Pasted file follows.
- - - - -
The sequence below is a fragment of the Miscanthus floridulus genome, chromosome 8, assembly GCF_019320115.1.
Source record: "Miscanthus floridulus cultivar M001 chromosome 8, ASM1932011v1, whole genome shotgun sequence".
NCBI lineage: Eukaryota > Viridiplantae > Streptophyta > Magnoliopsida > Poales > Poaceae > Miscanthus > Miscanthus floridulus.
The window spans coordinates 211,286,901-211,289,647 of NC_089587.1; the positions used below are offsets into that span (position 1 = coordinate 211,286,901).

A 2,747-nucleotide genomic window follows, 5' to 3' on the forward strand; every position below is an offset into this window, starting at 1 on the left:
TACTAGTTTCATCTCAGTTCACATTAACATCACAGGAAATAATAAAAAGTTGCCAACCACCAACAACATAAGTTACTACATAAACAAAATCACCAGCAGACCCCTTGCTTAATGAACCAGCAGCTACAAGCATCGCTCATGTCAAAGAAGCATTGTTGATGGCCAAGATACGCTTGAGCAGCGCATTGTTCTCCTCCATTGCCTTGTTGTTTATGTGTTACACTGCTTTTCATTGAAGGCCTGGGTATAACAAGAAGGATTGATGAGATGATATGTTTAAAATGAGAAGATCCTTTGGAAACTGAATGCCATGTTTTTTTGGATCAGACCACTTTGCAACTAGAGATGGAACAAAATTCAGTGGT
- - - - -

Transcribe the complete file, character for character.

The sequence below is a fragment of the Miscanthus floridulus genome, chromosome 8, assembly GCF_019320115.1.
Source record: "Miscanthus floridulus cultivar M001 chromosome 8, ASM1932011v1, whole genome shotgun sequence".
NCBI lineage: Eukaryota > Viridiplantae > Streptophyta > Magnoliopsida > Poales > Poaceae > Miscanthus > Miscanthus floridulus.
The window spans coordinates 211,286,901-211,289,647 of NC_089587.1; the positions used below are offsets into that span (position 1 = coordinate 211,286,901).

A 2,747-nucleotide genomic window follows, 5' to 3' on the forward strand; every position below is an offset into this window, starting at 1 on the left:
TACTAGTTTCATCTCAGTTCACATTAACATCACAGGAAATAATAAAAAGTTGCCAACCACCAACAACATAAGTTACTACATAAACAAAATCACCAGCAGACCCCTTGCTTAATGAACCAGCAGCTACAAGCATCGCTCATGTCAAAGAAGCATTGTTGATGGCCAAGATACGCTTGAGCAGCGCATTGTTCTCCTCCATTGCCTTGTTGTTTATGTGTTACACTGCTTTTCATTGAAGGCCTGGGTATAACAAGAAGGATTGATGAGATGATATGTTTAAAATGAGAAGATCCTTTGGAAACTGAATGCCATGTTTTTTTGGATCAGACCACTTTGCAACTAGAGATGGAACAAAATTCAGTGGT